Boys and fire are a magnetic combination. My eldest has never been able to resist the lure of box of matches and often had to be restrained from dragging all flammable items from the house in order to see if he could set fire to them. Now his particular obsession with all things incendiary could be dismissed as a mildly disturbing one off, but then along came his little brother and cousin .
They spent one sunny afternoon last summer engrossed in setting fire to elastic bands on my brother-in-law's patio. The acrid scent of burning rubber filled the summer afternoon, like the barbecue from hell. Clearly my oldest boy was not a one off.
Then friend told me how she once came home to find her home filled with thick, dark smoke and her middle boy standing in the kitchen looking sheepish. The source of the smoke? Her kitchen bin, which he had fashioned into a makeshift indoor fire pit that he had been using to burn much of the contents of her kitchen cupboards just to see which was the most impressively flammable.
This, I conclude, is enough evidence to prove that boys + fire = happy, if, slightly singed, sons. The problem is finding a way in which they can play with fire without setting fire to ether themselves or the family home. Solution, a neat little kit sent to me by Certainly Wood, which is ideal for the fire mad child in your life, although with appropriate adult supervision to guard against third-degree burns.
natural firelighters to create a sufficiently impressive blaze for the most fire mad child, plus, and this is the draw for any children who less impressed by the sizzle of blazing bonfire, a kit to create your own Brit version of the American 'delicacy' s'mores.
As with all snacks of American origin, these are over the top, sickly sweet and absolutely irresistible to children. For the uninitiated they are fashioned from two biscuits, a slab of chocolate and a fire roasted, molten marshmallow.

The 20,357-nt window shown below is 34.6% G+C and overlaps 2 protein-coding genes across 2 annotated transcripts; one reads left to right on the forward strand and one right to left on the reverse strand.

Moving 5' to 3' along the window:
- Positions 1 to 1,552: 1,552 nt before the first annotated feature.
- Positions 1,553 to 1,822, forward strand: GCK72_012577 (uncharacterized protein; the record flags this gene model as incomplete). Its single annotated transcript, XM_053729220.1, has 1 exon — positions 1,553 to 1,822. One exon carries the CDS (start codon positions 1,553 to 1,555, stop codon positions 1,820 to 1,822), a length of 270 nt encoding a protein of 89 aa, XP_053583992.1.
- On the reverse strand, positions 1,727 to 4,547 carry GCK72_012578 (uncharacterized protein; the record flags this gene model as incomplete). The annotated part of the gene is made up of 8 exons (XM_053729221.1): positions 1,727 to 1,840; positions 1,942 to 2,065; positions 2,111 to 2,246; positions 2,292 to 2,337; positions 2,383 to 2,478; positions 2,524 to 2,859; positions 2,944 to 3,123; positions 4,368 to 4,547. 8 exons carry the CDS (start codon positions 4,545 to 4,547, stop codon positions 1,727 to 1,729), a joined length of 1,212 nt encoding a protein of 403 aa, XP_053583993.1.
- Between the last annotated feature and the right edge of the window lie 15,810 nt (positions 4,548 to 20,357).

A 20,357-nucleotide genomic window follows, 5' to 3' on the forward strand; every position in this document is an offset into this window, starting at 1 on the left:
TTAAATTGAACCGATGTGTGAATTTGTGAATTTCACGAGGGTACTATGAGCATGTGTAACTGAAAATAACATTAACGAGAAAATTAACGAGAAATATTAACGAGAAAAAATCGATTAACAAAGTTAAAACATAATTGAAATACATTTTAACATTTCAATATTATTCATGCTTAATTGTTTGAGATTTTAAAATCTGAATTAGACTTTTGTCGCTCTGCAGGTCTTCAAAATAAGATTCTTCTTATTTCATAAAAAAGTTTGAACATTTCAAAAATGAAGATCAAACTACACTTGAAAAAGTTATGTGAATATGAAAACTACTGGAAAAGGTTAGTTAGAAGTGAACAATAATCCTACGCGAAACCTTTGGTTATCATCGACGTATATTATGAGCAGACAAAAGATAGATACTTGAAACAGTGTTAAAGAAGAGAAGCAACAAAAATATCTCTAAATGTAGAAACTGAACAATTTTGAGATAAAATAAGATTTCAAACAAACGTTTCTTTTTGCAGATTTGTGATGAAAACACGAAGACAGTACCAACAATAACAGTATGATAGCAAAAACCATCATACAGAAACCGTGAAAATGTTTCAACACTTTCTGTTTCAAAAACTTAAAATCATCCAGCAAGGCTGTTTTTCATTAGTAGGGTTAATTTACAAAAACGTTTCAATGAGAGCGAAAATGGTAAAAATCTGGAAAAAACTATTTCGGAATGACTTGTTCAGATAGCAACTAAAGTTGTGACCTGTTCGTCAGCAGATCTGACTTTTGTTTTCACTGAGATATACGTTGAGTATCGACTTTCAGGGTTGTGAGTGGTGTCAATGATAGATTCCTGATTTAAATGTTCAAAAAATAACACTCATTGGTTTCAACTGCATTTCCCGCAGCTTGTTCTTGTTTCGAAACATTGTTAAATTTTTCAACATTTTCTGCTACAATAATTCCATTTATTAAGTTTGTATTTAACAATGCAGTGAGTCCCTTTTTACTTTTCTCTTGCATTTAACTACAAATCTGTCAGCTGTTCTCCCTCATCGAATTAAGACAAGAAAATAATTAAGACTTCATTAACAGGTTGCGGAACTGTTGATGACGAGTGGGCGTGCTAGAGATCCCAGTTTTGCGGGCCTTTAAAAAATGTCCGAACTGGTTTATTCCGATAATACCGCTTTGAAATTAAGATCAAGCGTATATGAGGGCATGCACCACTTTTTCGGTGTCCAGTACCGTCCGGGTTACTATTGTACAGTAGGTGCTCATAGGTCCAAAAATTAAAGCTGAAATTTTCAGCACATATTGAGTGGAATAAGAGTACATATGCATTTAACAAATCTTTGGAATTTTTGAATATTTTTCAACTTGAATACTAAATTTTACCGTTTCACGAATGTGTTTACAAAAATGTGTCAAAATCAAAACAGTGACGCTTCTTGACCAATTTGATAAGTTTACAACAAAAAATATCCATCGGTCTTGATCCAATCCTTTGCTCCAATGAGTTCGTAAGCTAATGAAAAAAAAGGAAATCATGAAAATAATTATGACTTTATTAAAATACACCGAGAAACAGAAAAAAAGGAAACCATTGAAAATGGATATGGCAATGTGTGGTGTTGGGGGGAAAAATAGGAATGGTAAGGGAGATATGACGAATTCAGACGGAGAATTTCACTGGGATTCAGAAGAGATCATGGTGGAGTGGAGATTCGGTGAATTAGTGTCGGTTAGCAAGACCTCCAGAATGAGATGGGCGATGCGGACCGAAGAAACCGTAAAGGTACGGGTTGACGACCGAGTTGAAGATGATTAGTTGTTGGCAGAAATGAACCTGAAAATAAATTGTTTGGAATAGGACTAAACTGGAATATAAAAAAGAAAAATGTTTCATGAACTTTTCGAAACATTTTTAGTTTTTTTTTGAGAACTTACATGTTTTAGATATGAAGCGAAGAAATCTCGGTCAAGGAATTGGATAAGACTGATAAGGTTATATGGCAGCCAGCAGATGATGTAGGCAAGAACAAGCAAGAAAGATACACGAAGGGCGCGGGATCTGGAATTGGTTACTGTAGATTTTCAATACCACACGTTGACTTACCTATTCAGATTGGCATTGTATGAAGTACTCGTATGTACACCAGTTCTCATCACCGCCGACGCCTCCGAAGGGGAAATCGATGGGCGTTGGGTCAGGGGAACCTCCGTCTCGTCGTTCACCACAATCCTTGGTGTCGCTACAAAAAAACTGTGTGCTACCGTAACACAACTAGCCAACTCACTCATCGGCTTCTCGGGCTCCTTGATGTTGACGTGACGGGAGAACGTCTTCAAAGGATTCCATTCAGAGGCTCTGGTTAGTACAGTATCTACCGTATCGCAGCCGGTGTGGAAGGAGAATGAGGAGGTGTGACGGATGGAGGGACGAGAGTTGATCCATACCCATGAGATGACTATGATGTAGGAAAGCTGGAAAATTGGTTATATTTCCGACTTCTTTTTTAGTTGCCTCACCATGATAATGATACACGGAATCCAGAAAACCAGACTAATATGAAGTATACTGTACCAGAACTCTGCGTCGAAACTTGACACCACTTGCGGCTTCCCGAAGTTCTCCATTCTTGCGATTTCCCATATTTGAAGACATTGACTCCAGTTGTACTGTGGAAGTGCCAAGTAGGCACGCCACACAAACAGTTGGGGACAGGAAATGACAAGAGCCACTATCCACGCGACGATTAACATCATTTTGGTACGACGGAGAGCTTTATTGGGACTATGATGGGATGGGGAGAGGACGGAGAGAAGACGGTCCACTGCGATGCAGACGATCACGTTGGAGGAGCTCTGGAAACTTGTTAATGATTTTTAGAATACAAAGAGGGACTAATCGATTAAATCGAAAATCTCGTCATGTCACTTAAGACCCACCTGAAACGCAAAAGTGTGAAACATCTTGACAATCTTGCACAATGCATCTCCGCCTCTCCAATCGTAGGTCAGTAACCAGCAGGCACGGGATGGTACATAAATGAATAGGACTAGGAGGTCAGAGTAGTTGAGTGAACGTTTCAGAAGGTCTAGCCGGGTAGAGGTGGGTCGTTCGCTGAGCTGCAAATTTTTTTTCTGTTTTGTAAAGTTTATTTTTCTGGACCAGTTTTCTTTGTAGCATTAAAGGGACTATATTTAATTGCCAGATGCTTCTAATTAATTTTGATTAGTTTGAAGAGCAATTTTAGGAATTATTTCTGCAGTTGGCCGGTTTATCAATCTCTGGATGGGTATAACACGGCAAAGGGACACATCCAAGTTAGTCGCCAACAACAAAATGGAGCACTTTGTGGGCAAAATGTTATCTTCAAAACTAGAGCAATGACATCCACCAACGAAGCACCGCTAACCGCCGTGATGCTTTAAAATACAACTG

So we kicked off by lighting our fire, a job that my 11-year-old fire fanatic grabbed as his own. So sticks and ingenious natural firelighters, which look a bit like tiny bales of hay, were neatly stacked in the barbecue and leapt into bright yellow flame at the touch of a match.
As a family with our own wood burning fireplace, I know this is a sign of quality. So many times my husband is left cursing over poorly seasoned logs that steam and belch smoke, but refuse to light. The wood in this pack was of a much more amenable nature and, even when we popped on one of the larger logs into the fire, it burnt merrily with no need to cajole it into flame with extra kindling.
Soon all the boys were happily toasting away over the flames. There were tears when one marshmallow escaped its skewer and dived to certain death in the fire, but overall the horribly messy combination of charred marshmallow, chocolate and cookies was a hit. Faces were smeared with sticky goo, chocolate formed impressive moustaches above their upper lips, and the ensuing sugar rush was just what the doctor ordered right before bedtime.
Given that it is the season of bonfires this was certainly a way to indulge a fascination with both fire and food. We even had enough top notch logs left over to have a fire of our own with them the next night and they blazed away just as merrily then, though after having scrubbed the children clean following the previous night's sweet snack extravaganza no marshmallows were allowed near the flames!